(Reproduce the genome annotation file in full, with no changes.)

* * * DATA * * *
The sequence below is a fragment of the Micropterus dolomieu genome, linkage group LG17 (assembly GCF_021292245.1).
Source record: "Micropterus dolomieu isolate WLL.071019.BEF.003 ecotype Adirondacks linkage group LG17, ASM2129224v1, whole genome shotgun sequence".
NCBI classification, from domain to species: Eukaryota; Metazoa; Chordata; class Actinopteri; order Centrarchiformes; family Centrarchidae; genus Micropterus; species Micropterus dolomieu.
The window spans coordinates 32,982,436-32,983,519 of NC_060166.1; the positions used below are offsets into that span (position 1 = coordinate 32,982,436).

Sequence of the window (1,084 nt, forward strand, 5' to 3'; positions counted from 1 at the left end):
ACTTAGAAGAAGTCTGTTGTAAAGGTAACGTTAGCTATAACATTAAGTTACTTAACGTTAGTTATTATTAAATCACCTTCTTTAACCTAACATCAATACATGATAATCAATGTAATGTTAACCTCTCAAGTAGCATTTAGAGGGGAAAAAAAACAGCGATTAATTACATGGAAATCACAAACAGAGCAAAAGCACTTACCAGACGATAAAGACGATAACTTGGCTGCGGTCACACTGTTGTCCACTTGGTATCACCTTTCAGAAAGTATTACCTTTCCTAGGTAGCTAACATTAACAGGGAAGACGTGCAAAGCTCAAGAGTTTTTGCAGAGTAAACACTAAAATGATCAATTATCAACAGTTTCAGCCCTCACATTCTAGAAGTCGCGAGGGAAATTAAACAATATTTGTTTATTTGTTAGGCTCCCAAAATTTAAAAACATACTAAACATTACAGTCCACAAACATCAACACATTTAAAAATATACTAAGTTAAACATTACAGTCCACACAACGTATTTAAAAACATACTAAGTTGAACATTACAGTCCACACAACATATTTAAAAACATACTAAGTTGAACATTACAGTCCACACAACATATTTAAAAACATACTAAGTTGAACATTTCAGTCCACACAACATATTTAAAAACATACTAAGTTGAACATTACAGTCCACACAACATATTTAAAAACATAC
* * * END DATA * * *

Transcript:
The sequence below is a fragment of the Micropterus dolomieu genome, linkage group LG17 (assembly GCF_021292245.1).
Source record: "Micropterus dolomieu isolate WLL.071019.BEF.003 ecotype Adirondacks linkage group LG17, ASM2129224v1, whole genome shotgun sequence".
NCBI classification, from domain to species: Eukaryota; Metazoa; Chordata; class Actinopteri; order Centrarchiformes; family Centrarchidae; genus Micropterus; species Micropterus dolomieu.
The window spans coordinates 32,982,436-32,983,519 of NC_060166.1; the positions used below are offsets into that span (position 1 = coordinate 32,982,436).

Sequence of the window (1,084 nt, forward strand, 5' to 3'; positions counted from 1 at the left end):
ACTTAGAAGAAGTCTGTTGTAAAGGTAACGTTAGCTATAACATTAAGTTACTTAACGTTAGTTATTATTAAATCACCTTCTTTAACCTAACATCAATACATGATAATCAATGTAATGTTAACCTCTCAAGTAGCATTTAGAGGGGAAAAAAAACAGCGATTAATTACATGGAAATCACAAACAGAGCAAAAGCACTTACCAGACGATAAAGACGATAACTTGGCTGCGGTCACACTGTTGTCCACTTGGTATCACCTTTCAGAAAGTATTACCTTTCCTAGGTAGCTAACATTAACAGGGAAGACGTGCAAAGCTCAAGAGTTTTTGCAGAGTAAACACTAAAATGATCAATTATCAACAGTTTCAGCCCTCACATTCTAGAAGTCGCGAGGGAAATTAAACAATATTTGTTTATTTGTTAGGCTCCCAAAATTTAAAAACATACTAAACATTACAGTCCACAAACATCAACACATTTAAAAATATACTAAGTTAAACATTACAGTCCACACAACGTATTTAAAAACATACTAAGTTGAACATTACAGTCCACACAACATATTTAAAAACATACTAAGTTGAACATTACAGTCCACACAACATATTTAAAAACATACTAAGTTGAACATTTCAGTCCACACAACATATTTAAAAACATACTAAGTTGAACATTACAGTCCACACAACATATTTAAAAACATAC